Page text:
Tuesday, January 20, 2009

Things Fall Apart

In “Things Fall Apart” by Chinua Achebe, the main character Okonkwo’s understanding of happiness and identity changes from the beginning of the novel to the end. These changes in Okonkwo’s understanding are due in a large part to Ikemefuna’s death, Okonkwo’s exile, and the new presence of missionaries and would eventually lead to his suicide. The changes are represented not only in the plot, but in the structure of the novel itself.

In the beginning of the novel, Okonkwo defines his happiness by his standing in the village. He is obsessed with work, wealth, and obtaining titles. His happiness is completely reliant on the ways success is defined in his village (which is the number of wives one has, the number of titles on has, the size of a man’s barn, his agricultural wealth, his strength, and overall masculine presence). Throughout the entire novel Okonkwo is very concerned with how others view him, and defines himself as he feels others define him. He not only judges his own happiness by his success, but judges others as well. We see early on that Okonkwo does not view the members of his family as loved ones, but pieces of the puzzle that is his success. His passion for hard work comes in the way of any emotional connections with his family, and consumes him. We only first start to see a hint of emotion when Okonkwo see’s what he considers to be good qualities in Ikemefuna. After the murder of Ikemefuna Okonkwo shows emotion for perhaps the first time in the novel, and cannot eat for days. Up until this point in the novel, Okonkwo had no regrets of negative repercussions for being the type of man he felt was most desirable, but killing Ikemefuna set force a change in Okonkwo that the reader does not see the full effects of until later. Okonkwo killed Ikemefuna because he felt if he did not he would not be seen as a man by his people, and when Okonkwo confronts his friend Ofoedu and asks why he was not man enough to join them, he is presented with the reality that he may have in fact made the wrong choice. In my opinion, the murder of Ikemefuna began the series of changes that would occur in Okonkwo in the second half of the novel, beginning with his exile.

When Okonkwo is exiled from his village the first notable change in his character is his opinion of work. Up until his exile, Okonkwo was obsessed with his work, and working was the only aspect of his life that brought him satisfaction or happiness. Upon being exiled, this changes. “Work no longer had for him the pleasure it used to have, and when there was no work to do he sat in a silent half-sleep” (p.131) Leaving his village, and having all of his hard work mean nothing showed Okonkwo that the value of his work could be taken from him in an instant and had no real value. Without work to define his happiness, Okonkwo was unable to view his time in his motherland as beneficial or pleasurable. The only part of Okonkwo that was still able to bring him happiness was his role as a man, and his role as a member of the Umofia tribe. In the second half of the novel the structure of the text changes drastically. Before being exiled, there was an oral quality to the novel involving looping, flashbacks, and a storytelling tone. As Okonkwo lives in exile and word of the missionaries begins to surface, the structure of the novel becomes more linear, and more similar to westernized plot structure. This is symbolic of both the missionaries influence on the natural state of the tribes, and the changes in Okonkwo’s character as he loses touch with his identity.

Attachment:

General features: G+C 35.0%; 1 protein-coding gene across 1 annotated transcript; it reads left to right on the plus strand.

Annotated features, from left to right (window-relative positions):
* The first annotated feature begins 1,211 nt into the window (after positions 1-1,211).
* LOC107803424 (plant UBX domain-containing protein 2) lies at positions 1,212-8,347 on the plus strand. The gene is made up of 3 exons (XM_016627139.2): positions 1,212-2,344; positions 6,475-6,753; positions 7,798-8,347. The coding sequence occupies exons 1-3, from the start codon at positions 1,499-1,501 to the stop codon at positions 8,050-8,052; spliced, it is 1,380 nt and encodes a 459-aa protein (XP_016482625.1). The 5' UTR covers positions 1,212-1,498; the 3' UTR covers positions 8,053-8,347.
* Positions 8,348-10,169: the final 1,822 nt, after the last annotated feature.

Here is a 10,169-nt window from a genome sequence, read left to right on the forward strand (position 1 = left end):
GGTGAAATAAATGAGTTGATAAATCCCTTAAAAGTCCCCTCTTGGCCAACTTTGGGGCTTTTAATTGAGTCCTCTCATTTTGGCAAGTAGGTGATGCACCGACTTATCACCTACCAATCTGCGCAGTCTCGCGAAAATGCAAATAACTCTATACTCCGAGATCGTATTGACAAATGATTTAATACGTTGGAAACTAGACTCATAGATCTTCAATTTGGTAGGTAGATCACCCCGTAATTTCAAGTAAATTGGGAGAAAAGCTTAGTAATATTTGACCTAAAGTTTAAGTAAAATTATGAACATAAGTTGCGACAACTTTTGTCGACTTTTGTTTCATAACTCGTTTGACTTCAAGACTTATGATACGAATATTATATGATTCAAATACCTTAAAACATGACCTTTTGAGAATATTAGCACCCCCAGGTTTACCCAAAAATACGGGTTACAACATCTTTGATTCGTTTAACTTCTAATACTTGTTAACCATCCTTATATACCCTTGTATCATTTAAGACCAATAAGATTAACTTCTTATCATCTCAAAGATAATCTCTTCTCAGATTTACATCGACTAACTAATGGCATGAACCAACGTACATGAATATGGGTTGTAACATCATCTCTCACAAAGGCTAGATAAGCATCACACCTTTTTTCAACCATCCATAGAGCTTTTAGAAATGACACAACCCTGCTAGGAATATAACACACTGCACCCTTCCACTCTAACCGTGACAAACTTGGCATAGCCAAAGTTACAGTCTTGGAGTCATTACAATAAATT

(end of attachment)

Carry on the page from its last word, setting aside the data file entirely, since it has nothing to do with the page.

When the missionaries enter the villages, and more and more tribe members begin to convert to Christianity, Okonkwo see’s his tribe bending to the white man’s ways and becomes infuriated. Because Okonkwo defined himself by the traditions and customs of his tribe, and with the respect that comes from being a man, he sees that not only is his tribe being threatened, but his very identity and happiness is in jeopardy. For a moment, Okonkwo feels happiness as he convinces his tribe to fight back against the missionaries and burn down the church. “For the first time in many years Okonkwo had a feeling that was akin to happiness. The times which had altered so unaccountably during his exile seemed to be coming round again.(…) And they had listened to him with respect. It was like the good old days again, when a warrior was a warrior.”(p.192) Feeling once again like a respect warrior, Okonkwo finds peace in his identity. This happiness was short lived however, as he is arrested, humiliated, and the tribe refuses to fight back. Betrayed by his son who turns to Christianity, and betrayed by his tribe in their unwillingness to fight, Okonkwo feels lost. Unable to find happiness in work, his family, and finally his tribe Okonkwo can see no reason to live and kills himself.

Okonkwo’s definition of happiness and identity changes drastically from the first half of the book to second, and his loss of happiness and identity eventually leads to his suicide. The main events that caused the deterioration of Okonkwo were the murder of Ikemefuna, his exile, and the presence of the missionaries in the tribes. Achebe demonstrates how the essence of the tribe deteriorates with the influence of the Christian missionaries, and parallels this deterioration in the character of Okonkwo.

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